A few weeks ago The Frugal Girl wrote a whole post describing the new ladle she purchased. Now if you are really into kitchen gear you might be excited to read about soup ladles. That wasn’t the case for me. It wasn’t the soup ladle that interested me, it was the thought process she went through when deciding which one to buy.
It seems The Frugal Girl is now focusing on purchasing heirloom quality goods. As I read her post I wondered, “how many times do I buy a quality item over a cheaper alternative and how often do I think about one of my purchases lasting beyond me?” I have to admit that I’ve never thought much about it before. In fact, I often comment that my grandmother is lucky to have so many quality items to pass down. Toys from her youth that still function and cut glass that is as beautiful today as the day it was made. Our generation seems to have nothing to show for it. Our stuff all seems to land in a heap at the junk yard.
So when I wrote my birthday list this year I created it with heirloom quality products in mind. I want to buy things that my son can continue to use long after I’m gone. Things that his children, (if he chooses to have children), can use well beyond him.
For my birthday, instead of asking for a bunch of things of lesser quality I asked for one beautiful, ocean blue, 8 quart Le Creuset dutch oven. While the pot retails for as much as $500 I found a great sale at Bloomingdale’s that offered it for nearly half that price. I would rather have everyone pull their money together for one legacy gift than to receive a bunch of gifts that will end up in the landfill.
Over the years my husband and I have grown to love cooking together and I know that unbelievable aromas and delicious meals will be cooked in this pot for years and years to come. Right now my son plays in his highchair while my husband and I chop vegetables and simmer sauces, but eventually he will join us in measuring and stirring ingredients. One day he may even use this pot to cook his favorite meals.
I love the idea that this pot will last for generations and that one day it may sit on the stove in his own home. He can sing songs, dance around the kitchen and make meals with his family. Just like my husband and I do with him.
Here is a picture of my pot. Beautiful, isn’t she?
Now the minute I told my mom my idea for buying legacy products she said, “I don’t know. I think you’ll worry a lot more about breaking things along the way. What if you place the wrong burner on and burn the bottom of the pot? What if you chip it as you move it in and out of storage? Maybe it’s best that things are more disposable these days, then you don’t have to worry about them.”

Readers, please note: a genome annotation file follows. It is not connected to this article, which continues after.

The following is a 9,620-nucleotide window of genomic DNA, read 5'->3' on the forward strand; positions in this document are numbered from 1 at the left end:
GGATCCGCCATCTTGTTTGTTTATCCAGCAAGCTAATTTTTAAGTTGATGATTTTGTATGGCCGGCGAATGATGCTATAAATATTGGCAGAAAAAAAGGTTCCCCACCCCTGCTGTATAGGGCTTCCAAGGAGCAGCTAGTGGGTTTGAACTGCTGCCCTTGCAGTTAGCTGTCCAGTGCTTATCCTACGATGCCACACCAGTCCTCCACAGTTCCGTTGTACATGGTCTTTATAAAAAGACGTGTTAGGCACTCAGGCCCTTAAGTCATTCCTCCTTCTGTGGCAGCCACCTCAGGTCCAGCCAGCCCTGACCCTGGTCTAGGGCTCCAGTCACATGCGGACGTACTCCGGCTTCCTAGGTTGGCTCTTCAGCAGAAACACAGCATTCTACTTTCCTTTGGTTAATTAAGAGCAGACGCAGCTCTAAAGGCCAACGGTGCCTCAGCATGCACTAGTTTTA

It’s an interesting point. So what do you think? Do you try to purchase legacy items and if so do you find yourself worried about taking care of them?
4 thoughts on “The Legacy We Leave Behind”
Beautiful gift. I have several Le Creuset pieces and love them. Tell your mom to rest easy. Le Creuset has a great warranty. I have only had one problem in all the years of using and it was a non-stick skillet they no longer make. The non-stick starting flaking off. They replaced it with a normal skillet that was nicer and more expensive with no hassle. Enjoy and I am sure there will be more Le Creuset pieces added to your wish list shortly.
What a wonderful pot! I love it..
And yes, I’m all for buying quality pieces that last long. I need to do it more consciously even for small pieces rather than just major purchases. Thanks for bringing this up.
My decision on this is to buy good quality things I like and that will ideally last my lifetime. I have one child who may want to inherit nice things, or may feel burdened by them, but at least they should fetch a fair price if not kept!
Your pot looks great!
Regarding your mom’s comment, I think that if an heirloom quality item breaks, so be it. It won’t happen terribly often, since it’s a quality item, but things do break prematurely every now and then even if they’re good quality.
The thing is, though, that if you buy good quality items, probably 90% of them ARE going to last, so ultimately, you’re ahead by going the quality route. If you buy junky products, somewhere around 100% of them are going to fail before they can be passed on.